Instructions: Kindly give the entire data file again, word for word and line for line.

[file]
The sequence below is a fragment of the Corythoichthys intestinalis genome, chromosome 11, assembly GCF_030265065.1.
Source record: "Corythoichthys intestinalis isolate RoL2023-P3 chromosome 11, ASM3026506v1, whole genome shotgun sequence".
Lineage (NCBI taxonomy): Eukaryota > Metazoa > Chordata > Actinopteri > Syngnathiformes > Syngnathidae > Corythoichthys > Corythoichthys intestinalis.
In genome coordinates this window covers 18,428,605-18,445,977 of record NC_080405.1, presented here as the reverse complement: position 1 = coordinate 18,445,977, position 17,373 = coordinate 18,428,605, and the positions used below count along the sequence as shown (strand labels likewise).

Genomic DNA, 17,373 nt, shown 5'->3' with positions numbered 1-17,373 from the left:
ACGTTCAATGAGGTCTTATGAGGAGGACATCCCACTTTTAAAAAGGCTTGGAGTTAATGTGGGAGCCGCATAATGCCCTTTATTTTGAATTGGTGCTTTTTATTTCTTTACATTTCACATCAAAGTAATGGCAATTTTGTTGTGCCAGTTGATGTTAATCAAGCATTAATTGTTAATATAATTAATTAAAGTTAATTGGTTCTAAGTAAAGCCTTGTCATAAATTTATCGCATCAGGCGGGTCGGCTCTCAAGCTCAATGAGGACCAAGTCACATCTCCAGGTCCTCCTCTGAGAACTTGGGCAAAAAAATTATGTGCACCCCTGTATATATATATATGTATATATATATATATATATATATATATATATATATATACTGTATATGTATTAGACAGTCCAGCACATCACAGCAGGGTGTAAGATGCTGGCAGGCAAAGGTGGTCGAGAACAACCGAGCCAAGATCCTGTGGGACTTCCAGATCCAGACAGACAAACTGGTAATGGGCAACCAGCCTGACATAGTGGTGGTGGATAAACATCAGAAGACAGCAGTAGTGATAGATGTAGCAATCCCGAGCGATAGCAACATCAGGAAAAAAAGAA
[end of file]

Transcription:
The sequence below is a fragment of the Corythoichthys intestinalis genome, chromosome 11, assembly GCF_030265065.1.
Source record: "Corythoichthys intestinalis isolate RoL2023-P3 chromosome 11, ASM3026506v1, whole genome shotgun sequence".
Lineage (NCBI taxonomy): Eukaryota > Metazoa > Chordata > Actinopteri > Syngnathiformes > Syngnathidae > Corythoichthys > Corythoichthys intestinalis.
In genome coordinates this window covers 18,428,605-18,445,977 of record NC_080405.1, presented here as the reverse complement: position 1 = coordinate 18,445,977, position 17,373 = coordinate 18,428,605, and the positions used below count along the sequence as shown (strand labels likewise).

Genomic DNA, 17,373 nt, shown 5'->3' with positions numbered 1-17,373 from the left:
ACGTTCAATGAGGTCTTATGAGGAGGACATCCCACTTTTAAAAAGGCTTGGAGTTAATGTGGGAGCCGCATAATGCCCTTTATTTTGAATTGGTGCTTTTTATTTCTTTACATTTCACATCAAAGTAATGGCAATTTTGTTGTGCCAGTTGATGTTAATCAAGCATTAATTGTTAATATAATTAATTAAAGTTAATTGGTTCTAAGTAAAGCCTTGTCATAAATTTATCGCATCAGGCGGGTCGGCTCTCAAGCTCAATGAGGACCAAGTCACATCTCCAGGTCCTCCTCTGAGAACTTGGGCAAAAAAATTATGTGCACCCCTGTATATATATATATGTATATATATATATATATATATATATATATATATATATACTGTATATGTATTAGACAGTCCAGCACATCACAGCAGGGTGTAAGATGCTGGCAGGCAAAGGTGGTCGAGAACAACCGAGCCAAGATCCTGTGGGACTTCCAGATCCAGACAGACAAACTGGTAATGGGCAACCAGCCTGACATAGTGGTGGTGGATAAACATCAGAAGACAGCAGTAGTGATAGATGTAGCAATCCCGAGCGATAGCAACATCAGGAAAAAAAGAA